- all land apart from your first 512 sq.m carries a monthly land fee also known as tier - these fees are listed on the website; tiering up means increasing your land holding and therefore how much you pay in land fees
- within reason, there are no restrictions on what you can do with your mainland - which can work either for or against you, depending on what your neighbours decide to do with theirs
- (ii) Leasing land People will tell you that you can "own" land using a Basic Account, and up to a point this is true. But... your "purchase" is not from LL but an existing landowner, who may have bought land specifically to parcel it out and make a profit. This private landowner is still responsible to LL for the land fees, and you will be paying a share of these, but in a private deal with the landowner, not LL. There is no security of land tenure, as the landowner could sell their holding and the new owner decide to take it all over without notice. If this begins to sound like paying rent, rather than ownership, then that is essentially what it is. The advantages:
- there is often a Covenant with the sale that prevents the land from being developed for example, so the sim keeps a certain character
- the seller may be a Group they belong to (the issue of Groups, land, and deeding land is too complex to cover here)
- a lease "owner" retains the power to "sell" on the land to someone else, including back to the actual landowner
- (iii) Renting property As well as apartments, plots (parcels) of land can be rented - these are straightforward arrangements with a landowner whereby the rent is paid to them for a specific period of time, after which the arrangement can usually be continued unless stated in advance.
To find out details about the land in any area of Second Life you're in, use the World menu > About Land.., or double click the region name at the top of your screen. The About Land window has a lot of detailed information in various tabs, including details of whether the land is for sale - if it is, an offer to buy can usually be made right there and then.
Each region supports a certain number of prims (the basic unit of building in Second Life), and once these are used up, no more are available for use. Anything you are wearing when you go somewhere does not count towards this allowance. Objects which are rezzed on land where it is allowed (e.g. Sandboxes) often have an auto-return function apply to them, whereby they are returned to your inventory (Lost and Found folder) after a specified time period. The About Land window gives all this information and much more.
Most landowners will not let you rezz objects on their land. Purchases can usually be rezzed instore, or else you will need to find a Sandbox (there is one on every Help Island). Usually too, you cannot set your Home to somewhere unless it is an InfoHub, or your own land, or a friend or Group has given you that privilege. You can most often Create a Landmark Here, but there a some private places that will not allow even that.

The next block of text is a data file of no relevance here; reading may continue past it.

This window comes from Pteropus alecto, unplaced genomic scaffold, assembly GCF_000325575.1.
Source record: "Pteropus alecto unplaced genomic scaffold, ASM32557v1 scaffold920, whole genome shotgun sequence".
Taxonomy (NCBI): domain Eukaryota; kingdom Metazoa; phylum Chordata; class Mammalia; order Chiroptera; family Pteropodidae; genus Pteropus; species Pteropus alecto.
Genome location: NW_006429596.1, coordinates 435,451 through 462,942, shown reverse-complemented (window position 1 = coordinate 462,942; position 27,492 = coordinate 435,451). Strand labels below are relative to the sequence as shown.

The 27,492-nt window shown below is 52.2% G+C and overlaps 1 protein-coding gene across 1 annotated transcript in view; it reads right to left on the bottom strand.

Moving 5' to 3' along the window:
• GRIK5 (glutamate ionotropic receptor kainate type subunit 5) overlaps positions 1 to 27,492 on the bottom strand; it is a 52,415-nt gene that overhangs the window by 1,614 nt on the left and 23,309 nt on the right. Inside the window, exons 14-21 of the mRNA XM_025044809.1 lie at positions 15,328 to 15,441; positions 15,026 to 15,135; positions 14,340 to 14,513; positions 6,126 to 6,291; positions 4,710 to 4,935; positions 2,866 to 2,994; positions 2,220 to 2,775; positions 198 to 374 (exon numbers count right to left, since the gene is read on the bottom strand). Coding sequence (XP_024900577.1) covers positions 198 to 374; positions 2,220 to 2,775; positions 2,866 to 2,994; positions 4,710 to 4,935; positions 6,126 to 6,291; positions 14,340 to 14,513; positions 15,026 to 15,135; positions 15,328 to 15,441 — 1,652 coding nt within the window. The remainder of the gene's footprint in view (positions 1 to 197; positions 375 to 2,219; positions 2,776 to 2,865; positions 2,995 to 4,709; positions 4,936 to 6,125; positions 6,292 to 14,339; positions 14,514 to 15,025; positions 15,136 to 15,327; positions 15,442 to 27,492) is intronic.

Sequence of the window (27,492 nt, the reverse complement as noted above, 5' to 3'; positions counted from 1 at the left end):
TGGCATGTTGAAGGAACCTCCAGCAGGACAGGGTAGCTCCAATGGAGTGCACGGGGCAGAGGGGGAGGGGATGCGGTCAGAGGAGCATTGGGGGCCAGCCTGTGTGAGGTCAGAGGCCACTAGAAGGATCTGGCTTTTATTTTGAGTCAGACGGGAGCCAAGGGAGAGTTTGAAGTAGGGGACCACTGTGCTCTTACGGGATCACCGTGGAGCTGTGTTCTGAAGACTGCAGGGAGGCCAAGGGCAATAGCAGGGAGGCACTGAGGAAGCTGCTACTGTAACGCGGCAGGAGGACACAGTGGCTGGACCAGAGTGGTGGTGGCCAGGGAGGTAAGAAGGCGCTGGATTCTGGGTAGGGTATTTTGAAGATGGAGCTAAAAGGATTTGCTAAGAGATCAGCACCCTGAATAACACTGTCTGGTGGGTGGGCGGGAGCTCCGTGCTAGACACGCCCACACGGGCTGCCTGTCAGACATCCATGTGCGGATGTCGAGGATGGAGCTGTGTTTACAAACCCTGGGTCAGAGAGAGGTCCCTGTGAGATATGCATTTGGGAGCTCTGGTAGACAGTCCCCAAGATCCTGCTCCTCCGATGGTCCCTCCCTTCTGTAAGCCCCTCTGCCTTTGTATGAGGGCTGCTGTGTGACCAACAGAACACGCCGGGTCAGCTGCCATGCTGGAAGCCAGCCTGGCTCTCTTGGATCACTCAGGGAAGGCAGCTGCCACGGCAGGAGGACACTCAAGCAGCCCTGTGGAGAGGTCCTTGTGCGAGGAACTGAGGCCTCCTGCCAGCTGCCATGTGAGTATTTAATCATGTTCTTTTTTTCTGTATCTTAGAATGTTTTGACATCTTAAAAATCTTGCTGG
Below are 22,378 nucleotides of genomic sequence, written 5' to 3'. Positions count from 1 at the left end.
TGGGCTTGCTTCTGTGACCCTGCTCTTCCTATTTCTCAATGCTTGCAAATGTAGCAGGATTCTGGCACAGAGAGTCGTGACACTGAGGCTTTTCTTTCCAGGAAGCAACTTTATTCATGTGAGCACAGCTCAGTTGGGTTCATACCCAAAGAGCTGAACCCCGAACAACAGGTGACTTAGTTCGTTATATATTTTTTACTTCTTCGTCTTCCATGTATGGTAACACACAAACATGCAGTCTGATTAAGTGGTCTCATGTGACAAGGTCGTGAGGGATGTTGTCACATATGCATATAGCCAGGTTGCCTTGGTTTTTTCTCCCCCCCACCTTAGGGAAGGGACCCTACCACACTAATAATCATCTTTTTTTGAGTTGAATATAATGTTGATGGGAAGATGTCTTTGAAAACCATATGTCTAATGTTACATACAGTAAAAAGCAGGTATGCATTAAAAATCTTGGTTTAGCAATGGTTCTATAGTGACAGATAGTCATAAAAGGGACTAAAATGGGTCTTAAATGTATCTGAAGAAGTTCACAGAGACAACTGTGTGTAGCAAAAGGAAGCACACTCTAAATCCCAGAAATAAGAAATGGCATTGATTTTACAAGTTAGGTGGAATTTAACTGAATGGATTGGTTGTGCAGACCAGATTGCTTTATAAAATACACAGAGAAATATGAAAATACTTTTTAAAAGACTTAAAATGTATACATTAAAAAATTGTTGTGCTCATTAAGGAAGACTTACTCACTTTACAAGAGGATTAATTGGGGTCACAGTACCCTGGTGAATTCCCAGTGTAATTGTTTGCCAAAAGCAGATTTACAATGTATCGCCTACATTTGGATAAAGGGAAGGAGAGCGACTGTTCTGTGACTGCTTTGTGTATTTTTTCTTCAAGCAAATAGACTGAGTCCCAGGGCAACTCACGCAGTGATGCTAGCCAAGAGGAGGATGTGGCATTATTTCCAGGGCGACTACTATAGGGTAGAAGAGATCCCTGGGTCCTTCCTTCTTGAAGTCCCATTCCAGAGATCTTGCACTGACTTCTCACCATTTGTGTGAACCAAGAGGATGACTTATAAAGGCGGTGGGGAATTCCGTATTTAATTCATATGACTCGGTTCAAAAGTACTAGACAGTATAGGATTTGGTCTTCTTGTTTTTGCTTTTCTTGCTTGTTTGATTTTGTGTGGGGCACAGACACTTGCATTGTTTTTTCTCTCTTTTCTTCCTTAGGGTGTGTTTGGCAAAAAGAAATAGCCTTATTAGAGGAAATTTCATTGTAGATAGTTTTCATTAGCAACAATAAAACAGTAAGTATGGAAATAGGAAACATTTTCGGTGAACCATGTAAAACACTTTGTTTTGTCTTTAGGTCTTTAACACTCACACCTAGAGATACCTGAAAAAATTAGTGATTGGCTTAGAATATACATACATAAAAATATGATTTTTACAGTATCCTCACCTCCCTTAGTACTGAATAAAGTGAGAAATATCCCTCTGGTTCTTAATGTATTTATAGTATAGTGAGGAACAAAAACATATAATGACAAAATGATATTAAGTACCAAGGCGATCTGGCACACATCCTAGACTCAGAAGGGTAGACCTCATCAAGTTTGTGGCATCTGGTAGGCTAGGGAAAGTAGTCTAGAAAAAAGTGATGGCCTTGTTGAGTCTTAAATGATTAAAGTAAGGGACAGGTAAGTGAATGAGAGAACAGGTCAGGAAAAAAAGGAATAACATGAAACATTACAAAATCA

There is very much more about land - and many good articles - in the Second Life Knowledge Base on this (you can find this via the Support link on the website).
Hugs, kisses, and sex
Second Life can be a very affectionate place, with or without sex. Everyone loves a hug and at the very least you will want to have a hugger in your inventory.
There are various items, often known as MultiTools (and often free), which contain a variety of animations which can be used to invite another avatar to engage in one of several activities with you. I have one which allows the commands Go To, Hug, and Kiss, among others. When worn these can be activated quite simply : type (for example) !Hug Kitty (or /Hug Kitty - see the help instructions with the tool) in your chat line, and as long as Kitty Xxxxx is within range, she will see a blue pop-up telling her that you want to "Animate her avatar". Provided she accepts your invitation, you will see your 2 avatars come together for a hug. Lovely!
Kisses can be activated using a multitool just like hugs (above), or can be included in a pose ball (see below). You will often see pose balls around Second Life, usually in pairs, with one pink and one blue. These contain animations for various activities, ranging from dancing, to full sexual activity. The context is everything - a pair of pose balls on a dancefloor are obviously not for sex! Pose balls in a fairground kissing booth are what they say they are. The kisses themselves will vary from a chaste peck on the cheek, to a passionate "lean back and be swept away" full blooded snog.
Sex is a more complex subject. While fully clothed sex can take place using appropriate pose balls (in a Mature sim, of course, or your own home), to engage in it fully you need the proper "parts" (which don't come with the basic avatars, nor with most shapes sold unless specified). And these need to be attached in the same way as anything else you wear on your avatar. Once that is accomplished, you then need the appropriate scripted pose balls, or else a sex bed, to perform the act. And just like hugs and kisses, each partner has to consent to the act - there cannot be rape in Second Life in the usual accepted meaning of the word.